Colin Miller came to the School of Law in July 2012 and teaches courses on evidence, criminal law and criminal adjudication. He is the creator of EvidenceProf Blog, which was recently listed as one of the ABA Journal’s Top 100 Blogs. In 2014, he became the new associate dean for faculty development.
You were selected by the students to receive the Outstanding Faculty Award last April, with some describing your class as “fun,” “engaging,” and “witty.” How did you develop your teaching style, and what drives your passion for teaching?
I developed my teaching style by focusing on creating classes I would have liked to take as a law student. As such, I incorporate a good deal of trial footage/film clips into my classes. Each class session, I give students outlines covering all of the testable material we will cover to streamline note taking. In class, I utilize the Problem Method, pursuant to which concepts are primarily learned through short hypotheticals drawn from actual, recent cases. Each semester, I administer an ungraded midterm and allow students to meet with me to discuss their performance and how to improve for the final exam. Through these and other methods, I seek to reduce student stress while making the classroom experience enriching.
In your new position, how do you envision increasing faculty engagement?
First, I’ve continued efforts started by my predecessor, the fabulous Lisa Eichhorn: faculty brown bag lunches, where we discuss everything from exam writing to encouraging class participation and faculty works-in progress presentations, where professors at all stages of the writing/editing process can get feedback. Second, I want to get people around the country to view the law school from a fresh perspective. We’ve hired a number of new faculty members over the past few years and will be moving into our new facility in a couple more. This gives the law school a chance to rebrand itself while building upon the things we have been doing well for years. I hope to promote our faculty through social media and encourage publishing in a variety of platforms beyond traditional law reviews such as blogs, online law review supplements and amicus briefs.
You came to USC Law after five years at the John Marshall Law School in Chicago. How you have you enjoyed your transition to living in the South?
I grew up in Virginia Beach, so returning to the southeast feels like a return to my roots. There are so many wonderful things that Columbia has to offer, from the weather to the people to the culture. The faculty at the law school have been extremely welcoming, and I have found the students here to be exceptionally respectful and engaged.
Your blog has found great success. Why did you decide to start it, and what advice would you give those who may be interested in starting their own legal blog?
When stepping into academia, I wanted to keep a toe dipped into what was going on in the legal trenches. EvidenceProf Blog was an attempt to keep current on emerging evidentiary issues while writing about them in a manner that would be accessible to legal experts as well as those interacting with the law for the first time. The advice I would give to those interested in starting a blog is to be willing to share your own perspective. I think that most people like to read blogs to get some value added to regular news stories. I often find that my most popular posts are when I disagree with the opinion of a court or share why some new law or policy will have a positive impact.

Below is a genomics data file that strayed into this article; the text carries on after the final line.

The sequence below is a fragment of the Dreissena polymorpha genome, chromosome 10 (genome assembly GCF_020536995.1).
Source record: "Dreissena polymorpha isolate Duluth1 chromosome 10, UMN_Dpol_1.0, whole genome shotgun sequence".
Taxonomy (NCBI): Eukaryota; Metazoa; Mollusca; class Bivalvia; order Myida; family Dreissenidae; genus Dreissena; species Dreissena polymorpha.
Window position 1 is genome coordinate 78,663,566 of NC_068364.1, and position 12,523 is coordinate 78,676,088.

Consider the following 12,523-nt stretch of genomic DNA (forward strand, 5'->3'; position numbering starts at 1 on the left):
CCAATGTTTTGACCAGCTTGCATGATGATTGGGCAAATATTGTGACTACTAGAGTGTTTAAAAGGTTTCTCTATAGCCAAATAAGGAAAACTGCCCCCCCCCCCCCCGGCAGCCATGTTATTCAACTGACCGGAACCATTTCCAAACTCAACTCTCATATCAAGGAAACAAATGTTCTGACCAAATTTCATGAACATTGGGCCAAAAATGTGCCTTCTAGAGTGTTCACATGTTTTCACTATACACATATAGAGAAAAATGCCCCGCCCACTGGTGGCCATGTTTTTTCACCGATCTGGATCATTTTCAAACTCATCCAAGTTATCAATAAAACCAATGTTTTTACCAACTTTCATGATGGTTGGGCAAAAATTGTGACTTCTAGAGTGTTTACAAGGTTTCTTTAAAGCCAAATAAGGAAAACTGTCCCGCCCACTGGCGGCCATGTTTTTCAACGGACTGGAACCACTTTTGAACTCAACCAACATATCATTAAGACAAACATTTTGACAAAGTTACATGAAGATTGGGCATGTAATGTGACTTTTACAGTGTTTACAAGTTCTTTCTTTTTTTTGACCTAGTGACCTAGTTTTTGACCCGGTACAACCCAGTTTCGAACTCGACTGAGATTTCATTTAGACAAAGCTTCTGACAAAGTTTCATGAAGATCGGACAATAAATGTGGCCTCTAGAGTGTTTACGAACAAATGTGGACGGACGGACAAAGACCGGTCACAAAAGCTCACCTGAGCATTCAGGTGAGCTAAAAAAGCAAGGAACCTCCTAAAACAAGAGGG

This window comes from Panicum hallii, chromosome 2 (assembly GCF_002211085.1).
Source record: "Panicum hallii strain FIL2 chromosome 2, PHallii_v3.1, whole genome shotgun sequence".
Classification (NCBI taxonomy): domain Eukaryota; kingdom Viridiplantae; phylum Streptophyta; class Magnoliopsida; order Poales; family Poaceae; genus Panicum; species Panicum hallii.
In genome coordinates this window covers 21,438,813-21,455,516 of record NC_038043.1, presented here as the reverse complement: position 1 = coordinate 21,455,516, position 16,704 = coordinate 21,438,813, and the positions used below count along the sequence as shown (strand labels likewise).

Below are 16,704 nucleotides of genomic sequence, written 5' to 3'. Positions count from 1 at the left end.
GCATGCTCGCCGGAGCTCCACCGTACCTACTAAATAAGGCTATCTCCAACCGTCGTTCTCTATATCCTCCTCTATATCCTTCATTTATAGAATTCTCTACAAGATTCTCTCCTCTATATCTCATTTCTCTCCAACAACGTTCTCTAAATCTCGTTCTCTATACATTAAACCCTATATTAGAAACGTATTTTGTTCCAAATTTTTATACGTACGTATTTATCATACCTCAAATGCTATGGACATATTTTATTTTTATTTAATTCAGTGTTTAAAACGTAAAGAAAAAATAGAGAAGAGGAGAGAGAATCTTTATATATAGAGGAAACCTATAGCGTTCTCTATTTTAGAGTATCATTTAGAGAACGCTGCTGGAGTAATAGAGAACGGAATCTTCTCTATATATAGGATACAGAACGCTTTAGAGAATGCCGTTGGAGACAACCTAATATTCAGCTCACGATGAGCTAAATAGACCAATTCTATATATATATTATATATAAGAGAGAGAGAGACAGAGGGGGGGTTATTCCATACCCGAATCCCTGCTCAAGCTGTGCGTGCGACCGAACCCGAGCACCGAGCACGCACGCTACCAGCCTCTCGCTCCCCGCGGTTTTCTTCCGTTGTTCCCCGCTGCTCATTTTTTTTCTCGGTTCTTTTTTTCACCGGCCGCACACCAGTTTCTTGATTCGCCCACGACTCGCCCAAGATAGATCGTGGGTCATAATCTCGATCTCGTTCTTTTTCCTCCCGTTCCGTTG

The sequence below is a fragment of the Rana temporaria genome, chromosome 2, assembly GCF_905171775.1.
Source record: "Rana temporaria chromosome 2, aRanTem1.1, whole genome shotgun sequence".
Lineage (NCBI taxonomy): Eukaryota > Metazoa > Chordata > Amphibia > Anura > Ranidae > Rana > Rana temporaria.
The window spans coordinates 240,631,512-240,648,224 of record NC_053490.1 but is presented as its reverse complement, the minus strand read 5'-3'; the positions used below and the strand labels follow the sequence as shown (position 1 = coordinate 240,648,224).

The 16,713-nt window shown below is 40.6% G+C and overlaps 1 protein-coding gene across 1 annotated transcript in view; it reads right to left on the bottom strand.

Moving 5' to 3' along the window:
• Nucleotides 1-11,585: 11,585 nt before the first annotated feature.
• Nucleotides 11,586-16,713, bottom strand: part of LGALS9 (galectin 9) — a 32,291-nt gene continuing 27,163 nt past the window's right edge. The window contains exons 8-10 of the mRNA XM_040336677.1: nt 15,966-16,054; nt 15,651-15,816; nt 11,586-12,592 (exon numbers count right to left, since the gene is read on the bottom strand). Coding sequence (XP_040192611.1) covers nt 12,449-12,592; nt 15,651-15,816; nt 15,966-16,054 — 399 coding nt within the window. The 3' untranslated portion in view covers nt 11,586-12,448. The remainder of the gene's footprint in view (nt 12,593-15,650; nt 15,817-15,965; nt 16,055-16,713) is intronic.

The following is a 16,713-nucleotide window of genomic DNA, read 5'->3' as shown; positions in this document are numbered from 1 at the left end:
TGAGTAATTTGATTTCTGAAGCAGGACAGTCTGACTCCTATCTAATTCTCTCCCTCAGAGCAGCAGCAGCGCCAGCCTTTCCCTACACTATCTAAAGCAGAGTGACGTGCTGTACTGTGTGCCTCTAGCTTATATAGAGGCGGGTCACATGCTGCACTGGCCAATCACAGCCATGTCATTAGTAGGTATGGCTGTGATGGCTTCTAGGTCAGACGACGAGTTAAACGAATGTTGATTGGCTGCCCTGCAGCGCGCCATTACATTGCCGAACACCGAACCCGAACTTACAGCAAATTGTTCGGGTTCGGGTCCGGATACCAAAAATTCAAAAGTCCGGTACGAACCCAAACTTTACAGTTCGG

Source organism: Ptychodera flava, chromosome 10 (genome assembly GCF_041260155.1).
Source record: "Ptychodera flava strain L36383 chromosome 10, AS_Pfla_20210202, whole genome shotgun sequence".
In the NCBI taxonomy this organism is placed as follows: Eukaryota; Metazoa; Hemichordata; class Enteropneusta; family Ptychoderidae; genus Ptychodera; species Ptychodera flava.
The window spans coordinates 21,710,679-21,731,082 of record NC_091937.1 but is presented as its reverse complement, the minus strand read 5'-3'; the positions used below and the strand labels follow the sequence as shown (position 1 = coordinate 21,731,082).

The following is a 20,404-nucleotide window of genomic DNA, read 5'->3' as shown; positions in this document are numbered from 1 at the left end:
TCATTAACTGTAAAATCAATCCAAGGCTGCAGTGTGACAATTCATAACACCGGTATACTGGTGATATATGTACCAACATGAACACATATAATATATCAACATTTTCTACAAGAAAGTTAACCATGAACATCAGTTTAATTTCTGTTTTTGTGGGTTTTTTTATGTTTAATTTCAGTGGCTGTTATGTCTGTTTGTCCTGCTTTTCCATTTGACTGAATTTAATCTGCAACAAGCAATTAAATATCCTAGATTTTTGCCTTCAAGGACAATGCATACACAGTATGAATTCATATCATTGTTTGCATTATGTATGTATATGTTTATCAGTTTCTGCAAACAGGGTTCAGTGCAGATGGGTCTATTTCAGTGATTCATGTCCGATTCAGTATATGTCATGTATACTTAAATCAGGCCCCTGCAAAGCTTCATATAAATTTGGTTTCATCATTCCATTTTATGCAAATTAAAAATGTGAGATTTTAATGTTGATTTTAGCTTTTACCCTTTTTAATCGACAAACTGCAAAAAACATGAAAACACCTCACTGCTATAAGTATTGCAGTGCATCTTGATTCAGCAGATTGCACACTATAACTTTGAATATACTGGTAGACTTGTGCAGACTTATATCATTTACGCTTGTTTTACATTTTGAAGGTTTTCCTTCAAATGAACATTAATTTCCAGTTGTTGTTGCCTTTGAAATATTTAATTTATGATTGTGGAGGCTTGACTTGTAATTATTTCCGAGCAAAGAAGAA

You’ve written a series of posts about the podcast “Serial,” which deals with the prosecution of 17 year old Adnan Syed for the murder of his ex-girlfriend in 1999. Why did you start writing about “Serial?”
My colleague Claire Raj introduced me to it, and I was instantly hooked. In addition to being a compelling narrative, it also touched on so many concepts that I discuss in my classes: hearsay, character evidence, expert evidence, ineffective assistance of counsel, etc. The response has been overwhelmingly positive. I’ve received good feedback from those in the legal community, and have also been contacted by a number of non-lawyers who are getting their first significant exposure to the American criminal justice system. I try to write in a way that is both accessible to the lay person and technical enough to appeal to attorneys.
Have you (and if so, how) used the podcast and Syed’s case in the classes you teach?
I haven’t explicitly used it in class, but I have used some of the concepts discussed in it such as cell tower pings and the admissibility of statements in diaries and letters. I’ve also had a few law professor contact me who were interested in using the case as the basis for hypotheticals and exams.
What led you to a career in law (and then into academia)?
My grandfather served in World War II and was later diagnosed with Multiple Sclerosis. For years, he engaged in a legal battle with the United States Department of Veterans Affairs to have his MS deemed combat-induced. His persistence over the years inspired me to become a lawyer. As for entering academia, I come from a family of teachers and feel like teaching is in my blood. From back in my teenage days serving as an assistant coach for youth sports teams, I have always loved the process of trying to make the difficult seem easy and seeing the growth in those around me.
When you’re not teaching or writing, how do you like relax and unwind?
Spending time with my wife, tennis, swimming, movies, and fiction writing.